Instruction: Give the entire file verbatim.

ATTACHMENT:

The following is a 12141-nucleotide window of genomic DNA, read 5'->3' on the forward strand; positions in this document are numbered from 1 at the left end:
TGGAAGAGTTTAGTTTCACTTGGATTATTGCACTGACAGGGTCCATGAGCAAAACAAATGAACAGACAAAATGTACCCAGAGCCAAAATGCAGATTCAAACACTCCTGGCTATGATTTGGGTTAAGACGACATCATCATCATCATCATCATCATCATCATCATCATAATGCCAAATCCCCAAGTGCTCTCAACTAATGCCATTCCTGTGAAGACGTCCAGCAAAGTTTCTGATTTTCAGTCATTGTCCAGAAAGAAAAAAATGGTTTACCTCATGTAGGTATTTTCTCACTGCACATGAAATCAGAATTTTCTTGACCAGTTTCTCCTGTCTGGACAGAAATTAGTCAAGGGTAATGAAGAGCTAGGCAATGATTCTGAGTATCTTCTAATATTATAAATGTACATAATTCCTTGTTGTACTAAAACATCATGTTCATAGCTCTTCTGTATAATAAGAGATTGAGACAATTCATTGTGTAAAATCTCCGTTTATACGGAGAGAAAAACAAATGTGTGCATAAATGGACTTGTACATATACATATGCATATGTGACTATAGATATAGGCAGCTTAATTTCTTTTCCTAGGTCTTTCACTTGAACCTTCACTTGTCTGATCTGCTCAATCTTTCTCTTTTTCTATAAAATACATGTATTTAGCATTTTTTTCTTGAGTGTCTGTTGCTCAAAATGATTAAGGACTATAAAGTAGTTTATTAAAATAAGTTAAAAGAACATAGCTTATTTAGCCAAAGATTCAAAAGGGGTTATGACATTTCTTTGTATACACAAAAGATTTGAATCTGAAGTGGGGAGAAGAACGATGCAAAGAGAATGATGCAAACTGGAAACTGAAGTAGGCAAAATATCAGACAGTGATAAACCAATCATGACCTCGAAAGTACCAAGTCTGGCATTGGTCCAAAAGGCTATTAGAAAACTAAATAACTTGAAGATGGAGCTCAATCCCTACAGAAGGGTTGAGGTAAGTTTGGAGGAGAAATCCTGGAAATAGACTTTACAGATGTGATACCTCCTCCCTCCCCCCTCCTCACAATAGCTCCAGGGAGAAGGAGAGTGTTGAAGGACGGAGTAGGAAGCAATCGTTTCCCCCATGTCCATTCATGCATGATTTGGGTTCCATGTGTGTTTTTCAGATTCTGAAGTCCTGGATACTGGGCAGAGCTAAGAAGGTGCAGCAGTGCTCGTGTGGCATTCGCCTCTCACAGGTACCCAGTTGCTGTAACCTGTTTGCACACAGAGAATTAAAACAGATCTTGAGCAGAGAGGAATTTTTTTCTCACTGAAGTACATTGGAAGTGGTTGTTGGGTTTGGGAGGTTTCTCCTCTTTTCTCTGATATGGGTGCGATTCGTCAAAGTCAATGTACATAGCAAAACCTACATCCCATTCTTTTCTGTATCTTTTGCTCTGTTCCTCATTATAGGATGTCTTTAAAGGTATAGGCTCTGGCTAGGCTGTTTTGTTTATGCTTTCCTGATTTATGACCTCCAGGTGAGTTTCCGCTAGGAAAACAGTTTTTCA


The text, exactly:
The following is a 12141-nucleotide window of genomic DNA, read 5'->3' on the forward strand; positions in this document are numbered from 1 at the left end:
TGGAAGAGTTTAGTTTCACTTGGATTATTGCACTGACAGGGTCCATGAGCAAAACAAATGAACAGACAAAATGTACCCAGAGCCAAAATGCAGATTCAAACACTCCTGGCTATGATTTGGGTTAAGACGACATCATCATCATCATCATCATCATCATCATCATCATAATGCCAAATCCCCAAGTGCTCTCAACTAATGCCATTCCTGTGAAGACGTCCAGCAAAGTTTCTGATTTTCAGTCATTGTCCAGAAAGAAAAAAATGGTTTACCTCATGTAGGTATTTTCTCACTGCACATGAAATCAGAATTTTCTTGACCAGTTTCTCCTGTCTGGACAGAAATTAGTCAAGGGTAATGAAGAGCTAGGCAATGATTCTGAGTATCTTCTAATATTATAAATGTACATAATTCCTTGTTGTACTAAAACATCATGTTCATAGCTCTTCTGTATAATAAGAGATTGAGACAATTCATTGTGTAAAATCTCCGTTTATACGGAGAGAAAAACAAATGTGTGCATAAATGGACTTGTACATATACATATGCATATGTGACTATAGATATAGGCAGCTTAATTTCTTTTCCTAGGTCTTTCACTTGAACCTTCACTTGTCTGATCTGCTCAATCTTTCTCTTTTTCTATAAAATACATGTATTTAGCATTTTTTTCTTGAGTGTCTGTTGCTCAAAATGATTAAGGACTATAAAGTAGTTTATTAAAATAAGTTAAAAGAACATAGCTTATTTAGCCAAAGATTCAAAAGGGGTTATGACATTTCTTTGTATACACAAAAGATTTGAATCTGAAGTGGGGAGAAGAACGATGCAAAGAGAATGATGCAAACTGGAAACTGAAGTAGGCAAAATATCAGACAGTGATAAACCAATCATGACCTCGAAAGTACCAAGTCTGGCATTGGTCCAAAAGGCTATTAGAAAACTAAATAACTTGAAGATGGAGCTCAATCCCTACAGAAGGGTTGAGGTAAGTTTGGAGGAGAAATCCTGGAAATAGACTTTACAGATGTGATACCTCCTCCCTCCCCCCTCCTCACAATAGCTCCAGGGAGAAGGAGAGTGTTGAAGGACGGAGTAGGAAGCAATCGTTTCCCCCATGTCCATTCATGCATGATTTGGGTTCCATGTGTGTTTTTCAGATTCTGAAGTCCTGGATACTGGGCAGAGCTAAGAAGGTGCAGCAGTGCTCGTGTGGCATTCGCCTCTCACAGGTACCCAGTTGCTGTAACCTGTTTGCACACAGAGAATTAAAACAGATCTTGAGCAGAGAGGAATTTTTTTCTCACTGAAGTACATTGGAAGTGGTTGTTGGGTTTGGGAGGTTTCTCCTCTTTTCTCTGATATGGGTGCGATTCGTCAAAGTCAATGTACATAGCAAAACCTACATCCCATTCTTTTCTGTATCTTTTGCTCTGTTCCTCATTATAGGATGTCTTTAAAGGTATAGGCTCTGGCTAGGCTGTTTTGTTTATGCTTTCCTGATTTATGACCTCCAGGTGAGTTTCCGCTAGGAAAACAGTTTTTCA